Which Vitamin K for Heart Disease?

The most meaningful (and exciting) new data on vitamin K is on it’s relationship with coronary heart disease (CHD), but it’s a bit confusing.

A cross-sectional study published in Atherosclerosis in 2009 indicated menaquinone reduced coronary calcification, but maybe not phylloquinone (1). This supported a hypothesis made earlier that menaquinone, but not phylloquinone reduced risk of cardiovascular disease (2).

However, an intention-to-treat analysis in Am J Clin Nutr also published this year found phylloquinone supplementation appeared to slow coronary artery calcification (3). This study was performed on older adults with preexisting calcification (3).

One more piece of the puzzle is another not-yet-published September cohort study from Nutr Metab Cardiovasc Dis (4). The study followed 16,057 women ages 49-79 who did not have CHD at baseline (4). Questionnaires were used to determine estimation of vitamin K intake and multivariates were reduced as needed (4). According to its conclusions, menaquinones may have preventative effects against CHD, but not phylloquinone (4).

Eventually more studies will be needed to shed more light on the roles of both phylloquinone and menaquinone and, ultimately, the research will reveal best intake levels for CHD prevention.

Reference List

1. Beulens JW, Bots ML, Atsma F et al. High dietary menaquinone intake is associated with reduced coronary calcification. Atherosclerosis 2009;203:489-93.
2. Erkkila AT, Booth SL. Vitamin K intake and atherosclerosis. Curr Opin Lipidol 2008;19:39-42.
3. Shea MK, O’Donnell CJ, Hoffmann U et al. Vitamin K supplementation and progression of coronary artery calcium in older men and women. Am J Clin Nutr 2009;89:1799-807.
4. Gast GC, de Roos NM, Sluijs I et al. A high menaquinone intake reduces the incidence of coronary heart disease. Nutr Metab Cardiovasc Dis 2009;19:504-10.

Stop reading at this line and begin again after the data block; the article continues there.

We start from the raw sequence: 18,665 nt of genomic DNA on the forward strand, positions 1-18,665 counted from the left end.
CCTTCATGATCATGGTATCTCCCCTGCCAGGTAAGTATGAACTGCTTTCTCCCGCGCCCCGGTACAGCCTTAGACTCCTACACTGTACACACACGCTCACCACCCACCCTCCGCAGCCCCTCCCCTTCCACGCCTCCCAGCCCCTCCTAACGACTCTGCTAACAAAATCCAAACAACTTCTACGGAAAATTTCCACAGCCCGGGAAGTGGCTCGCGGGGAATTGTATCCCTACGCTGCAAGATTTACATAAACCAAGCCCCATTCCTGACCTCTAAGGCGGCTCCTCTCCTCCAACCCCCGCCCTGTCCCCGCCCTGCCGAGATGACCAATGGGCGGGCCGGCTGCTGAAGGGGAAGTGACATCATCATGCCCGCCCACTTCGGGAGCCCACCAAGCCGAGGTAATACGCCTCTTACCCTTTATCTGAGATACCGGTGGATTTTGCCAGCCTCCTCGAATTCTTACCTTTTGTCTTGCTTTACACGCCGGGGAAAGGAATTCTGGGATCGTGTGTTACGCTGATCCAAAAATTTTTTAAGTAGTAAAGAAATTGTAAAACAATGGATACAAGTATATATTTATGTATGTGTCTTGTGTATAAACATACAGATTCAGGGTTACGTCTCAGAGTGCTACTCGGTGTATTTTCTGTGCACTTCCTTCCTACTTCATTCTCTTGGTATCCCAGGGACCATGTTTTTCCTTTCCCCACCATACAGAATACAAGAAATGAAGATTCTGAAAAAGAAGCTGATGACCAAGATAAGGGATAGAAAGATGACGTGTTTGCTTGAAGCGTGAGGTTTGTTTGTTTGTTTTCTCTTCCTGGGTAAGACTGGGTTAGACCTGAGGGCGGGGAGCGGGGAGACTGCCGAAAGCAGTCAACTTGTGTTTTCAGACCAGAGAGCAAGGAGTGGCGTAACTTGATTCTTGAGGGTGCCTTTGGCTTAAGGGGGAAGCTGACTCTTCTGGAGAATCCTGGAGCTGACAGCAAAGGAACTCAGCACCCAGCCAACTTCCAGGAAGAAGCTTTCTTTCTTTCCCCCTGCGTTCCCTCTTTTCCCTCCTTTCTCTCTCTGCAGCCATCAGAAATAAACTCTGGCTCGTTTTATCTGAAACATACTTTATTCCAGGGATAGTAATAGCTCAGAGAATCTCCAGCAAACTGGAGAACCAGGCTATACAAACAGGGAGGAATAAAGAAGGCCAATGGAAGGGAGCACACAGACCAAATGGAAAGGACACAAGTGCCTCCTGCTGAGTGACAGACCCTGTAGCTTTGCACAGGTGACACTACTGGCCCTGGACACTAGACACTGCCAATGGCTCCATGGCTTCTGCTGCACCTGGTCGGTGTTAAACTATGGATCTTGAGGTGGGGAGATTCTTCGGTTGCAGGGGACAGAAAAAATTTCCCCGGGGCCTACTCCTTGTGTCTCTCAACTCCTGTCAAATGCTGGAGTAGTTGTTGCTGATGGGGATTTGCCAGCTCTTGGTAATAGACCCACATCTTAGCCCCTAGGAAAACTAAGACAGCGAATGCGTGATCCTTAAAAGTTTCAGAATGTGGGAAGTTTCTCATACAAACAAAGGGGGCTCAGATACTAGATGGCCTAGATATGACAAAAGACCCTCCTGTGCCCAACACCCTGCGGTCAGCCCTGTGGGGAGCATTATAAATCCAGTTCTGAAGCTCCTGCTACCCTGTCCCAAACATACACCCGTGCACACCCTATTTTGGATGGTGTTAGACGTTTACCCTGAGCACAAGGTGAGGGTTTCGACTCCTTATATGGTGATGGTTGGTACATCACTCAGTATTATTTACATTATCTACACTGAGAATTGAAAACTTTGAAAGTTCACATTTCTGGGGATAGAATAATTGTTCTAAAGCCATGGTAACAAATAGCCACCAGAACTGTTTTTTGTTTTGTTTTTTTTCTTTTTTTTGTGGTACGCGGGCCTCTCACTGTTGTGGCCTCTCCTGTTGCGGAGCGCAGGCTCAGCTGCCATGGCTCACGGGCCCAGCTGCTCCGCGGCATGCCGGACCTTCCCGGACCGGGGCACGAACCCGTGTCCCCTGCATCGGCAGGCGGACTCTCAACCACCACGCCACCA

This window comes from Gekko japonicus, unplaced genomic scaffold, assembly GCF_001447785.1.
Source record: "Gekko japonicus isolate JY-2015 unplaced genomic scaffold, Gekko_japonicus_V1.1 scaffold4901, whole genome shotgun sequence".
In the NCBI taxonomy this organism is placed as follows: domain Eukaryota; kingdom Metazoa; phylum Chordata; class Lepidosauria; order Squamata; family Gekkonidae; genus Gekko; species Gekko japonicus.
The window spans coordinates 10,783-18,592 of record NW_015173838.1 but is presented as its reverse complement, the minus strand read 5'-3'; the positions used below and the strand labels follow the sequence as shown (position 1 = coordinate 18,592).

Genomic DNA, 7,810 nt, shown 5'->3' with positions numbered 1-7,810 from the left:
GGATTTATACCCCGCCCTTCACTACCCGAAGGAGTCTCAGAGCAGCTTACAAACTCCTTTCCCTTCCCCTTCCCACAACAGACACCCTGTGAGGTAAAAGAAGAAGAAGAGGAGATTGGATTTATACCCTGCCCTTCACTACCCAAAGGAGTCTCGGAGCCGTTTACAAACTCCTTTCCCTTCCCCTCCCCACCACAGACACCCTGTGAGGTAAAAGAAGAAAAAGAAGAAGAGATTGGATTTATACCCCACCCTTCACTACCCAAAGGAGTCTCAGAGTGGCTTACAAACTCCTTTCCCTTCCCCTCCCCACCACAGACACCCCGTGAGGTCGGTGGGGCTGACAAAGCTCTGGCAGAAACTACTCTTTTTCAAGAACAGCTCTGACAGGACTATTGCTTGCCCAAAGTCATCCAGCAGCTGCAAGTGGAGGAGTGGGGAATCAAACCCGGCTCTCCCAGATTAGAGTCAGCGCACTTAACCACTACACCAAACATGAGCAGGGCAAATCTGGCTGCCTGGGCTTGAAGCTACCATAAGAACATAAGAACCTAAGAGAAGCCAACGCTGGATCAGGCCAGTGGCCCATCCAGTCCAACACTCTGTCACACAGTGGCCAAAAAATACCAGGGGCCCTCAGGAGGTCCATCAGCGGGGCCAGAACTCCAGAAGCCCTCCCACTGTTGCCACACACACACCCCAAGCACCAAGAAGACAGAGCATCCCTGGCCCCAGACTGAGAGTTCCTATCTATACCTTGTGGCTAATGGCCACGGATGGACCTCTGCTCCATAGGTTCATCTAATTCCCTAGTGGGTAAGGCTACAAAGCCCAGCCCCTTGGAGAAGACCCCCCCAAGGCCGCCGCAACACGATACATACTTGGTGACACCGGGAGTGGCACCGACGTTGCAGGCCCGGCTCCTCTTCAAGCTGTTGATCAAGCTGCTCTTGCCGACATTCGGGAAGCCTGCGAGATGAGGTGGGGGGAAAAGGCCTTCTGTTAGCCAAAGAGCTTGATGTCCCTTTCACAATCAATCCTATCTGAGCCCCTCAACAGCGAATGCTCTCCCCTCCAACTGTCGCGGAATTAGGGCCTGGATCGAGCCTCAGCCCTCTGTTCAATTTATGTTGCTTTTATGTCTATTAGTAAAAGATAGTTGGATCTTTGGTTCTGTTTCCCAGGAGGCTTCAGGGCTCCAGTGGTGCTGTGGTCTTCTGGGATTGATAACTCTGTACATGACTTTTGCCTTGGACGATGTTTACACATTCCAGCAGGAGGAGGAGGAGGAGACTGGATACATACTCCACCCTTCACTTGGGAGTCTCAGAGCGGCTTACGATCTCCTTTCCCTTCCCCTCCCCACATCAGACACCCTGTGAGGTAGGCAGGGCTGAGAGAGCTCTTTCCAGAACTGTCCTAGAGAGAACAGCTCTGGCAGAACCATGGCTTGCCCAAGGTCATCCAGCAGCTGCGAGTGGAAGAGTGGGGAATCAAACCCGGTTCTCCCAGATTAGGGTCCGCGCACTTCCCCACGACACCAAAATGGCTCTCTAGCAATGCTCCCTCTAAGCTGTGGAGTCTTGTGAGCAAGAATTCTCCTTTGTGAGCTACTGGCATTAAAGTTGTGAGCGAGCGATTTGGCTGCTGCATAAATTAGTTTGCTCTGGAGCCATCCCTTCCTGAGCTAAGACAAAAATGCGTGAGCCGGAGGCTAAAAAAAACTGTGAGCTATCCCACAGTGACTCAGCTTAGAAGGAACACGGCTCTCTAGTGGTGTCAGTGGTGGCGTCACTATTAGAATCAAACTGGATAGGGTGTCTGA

Published by David Despain, MS, CFS

David is a science and health writer living on Long Island, New York. He's written for a variety of publications including Scientific American, Outside Online, the American Society for Nutrition's (ASN) Nutrition Notes Daily, and Institute of Food Technologists' (IFT) Food Technology magazine and Live! blog. He's also covered new findings reported at scientific meetings including Experimental Biology, AAAS, AOCS, CASW, Sigma Xi, IFT, and others on his personal blog "Evolving Health." David is also an active member of organizations including the National Association of Science Writers (NASW), the American Association for the Advancement of Science (AAAS), the American Society for Nutrition, the Institute of Food Technologists, and the National Audubon Society. David has a master's degree in human nutrition from the University of Bridgeport, and a bachelor's degree in English from University of Illinois at Springfield. He also earned his Certified Food Scientist credential from the Institute of Food Technologists.

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